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J Neurosci. 1997 Jul 15;17(14):5416-27.

Visualization of the distribution of autophosphorylated calcium/calmodulin-dependent protein kinase II after tetanic stimulation in the CA1 area of the hippocampus.

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Division of Biology, California Institute of Technology, Pasadena, California 91125, USA.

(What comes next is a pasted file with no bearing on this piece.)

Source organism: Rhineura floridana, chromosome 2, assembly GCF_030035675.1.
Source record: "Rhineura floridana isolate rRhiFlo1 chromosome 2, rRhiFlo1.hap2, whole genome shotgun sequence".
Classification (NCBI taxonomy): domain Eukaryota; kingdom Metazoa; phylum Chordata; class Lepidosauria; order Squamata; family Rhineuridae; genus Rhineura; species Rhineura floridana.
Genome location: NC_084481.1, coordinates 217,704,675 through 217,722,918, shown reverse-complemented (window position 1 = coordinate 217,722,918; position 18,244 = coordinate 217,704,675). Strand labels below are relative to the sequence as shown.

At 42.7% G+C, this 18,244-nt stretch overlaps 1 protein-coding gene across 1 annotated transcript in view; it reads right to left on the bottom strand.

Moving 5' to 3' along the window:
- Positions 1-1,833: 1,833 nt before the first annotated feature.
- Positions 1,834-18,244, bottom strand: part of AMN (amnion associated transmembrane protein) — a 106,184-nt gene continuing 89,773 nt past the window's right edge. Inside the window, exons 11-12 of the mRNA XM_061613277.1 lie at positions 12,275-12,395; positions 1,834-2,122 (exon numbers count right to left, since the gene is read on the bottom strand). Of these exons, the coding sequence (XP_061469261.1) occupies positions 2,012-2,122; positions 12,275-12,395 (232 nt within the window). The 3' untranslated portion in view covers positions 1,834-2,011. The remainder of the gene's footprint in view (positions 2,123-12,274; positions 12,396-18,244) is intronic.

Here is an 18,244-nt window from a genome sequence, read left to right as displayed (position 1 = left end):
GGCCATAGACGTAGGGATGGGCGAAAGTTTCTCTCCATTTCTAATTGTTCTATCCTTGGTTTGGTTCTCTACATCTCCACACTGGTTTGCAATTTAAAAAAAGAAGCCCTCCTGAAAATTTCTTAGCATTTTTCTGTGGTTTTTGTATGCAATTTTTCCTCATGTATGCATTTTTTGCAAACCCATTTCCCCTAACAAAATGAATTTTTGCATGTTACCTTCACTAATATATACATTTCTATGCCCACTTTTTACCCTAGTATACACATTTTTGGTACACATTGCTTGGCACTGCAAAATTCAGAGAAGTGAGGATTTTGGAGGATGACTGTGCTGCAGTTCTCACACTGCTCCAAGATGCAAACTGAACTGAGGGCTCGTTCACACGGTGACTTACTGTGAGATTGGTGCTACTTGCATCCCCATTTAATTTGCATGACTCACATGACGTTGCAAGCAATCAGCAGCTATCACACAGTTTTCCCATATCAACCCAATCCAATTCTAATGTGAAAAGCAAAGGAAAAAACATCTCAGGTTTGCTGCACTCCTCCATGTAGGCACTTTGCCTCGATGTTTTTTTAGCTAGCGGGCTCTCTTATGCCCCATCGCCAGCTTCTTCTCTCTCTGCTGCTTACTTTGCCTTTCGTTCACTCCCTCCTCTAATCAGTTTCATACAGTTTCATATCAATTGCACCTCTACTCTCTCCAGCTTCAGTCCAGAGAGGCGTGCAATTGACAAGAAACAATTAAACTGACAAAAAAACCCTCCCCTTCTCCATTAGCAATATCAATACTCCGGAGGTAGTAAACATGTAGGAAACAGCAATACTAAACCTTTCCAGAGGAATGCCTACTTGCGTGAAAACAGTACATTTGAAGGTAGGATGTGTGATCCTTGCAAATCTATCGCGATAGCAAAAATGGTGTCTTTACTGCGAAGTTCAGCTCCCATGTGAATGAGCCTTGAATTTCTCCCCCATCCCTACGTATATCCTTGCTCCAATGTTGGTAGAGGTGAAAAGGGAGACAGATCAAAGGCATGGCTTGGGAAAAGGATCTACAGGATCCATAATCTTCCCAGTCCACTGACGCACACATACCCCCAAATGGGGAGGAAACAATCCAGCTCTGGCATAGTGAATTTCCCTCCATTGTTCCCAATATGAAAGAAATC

Autophosphorylation of calcium/calmodulin-dependent protein kinase II (CaMKII) at threonine-286 produces Ca2+-independent kinase activity and has been proposed to be involved in induction of long-term potentiation by tetanic stimulation in the hippocampus. We have used an immunocytochemical method to visualize and quantify the pattern of autophosphorylation of CaMKII in hippocampal slices after tetanization of the Schaffer collateral pathway. Thirty minutes after tetanic stimulation, autophosphorylated CaM kinase II (P-CaMKII) is significantly increased in area CA1 both in apical dendrites and in pyramidal cell somas. In apical dendrites, this increase is accompanied by an equally significant increase in staining for nonphosphorylated CaM kinase II. Thus, the increase in P-CaMKII appears to be secondary to an increase in the total amount of CaMKII. In neuronal somas, however, the increase in P-CaMKII is not accompanied by an increase in the total amount of CaMKII. We suggest that tetanic stimulation of the Schaffer collateral pathway may induce new synthesis of CaMKII molecules in the apical dendrites, which contain mRNA encoding its alpha-subunit. In neuronal somas, however, tetanic stimulation appears to result in long-lasting increases in P-CaMKII independent of an increase in the total amount of CaMKII. Our findings are consistent with a role for autophosphorylation of CaMKII in the induction and/or maintenance of long-term potentiation, but they indicate that the effects of tetanus on the kinase and its activity are not confined to synapses and may involve induction of new synthesis of kinase in dendrites as well as increases in the level of autophosphorylated kinase.

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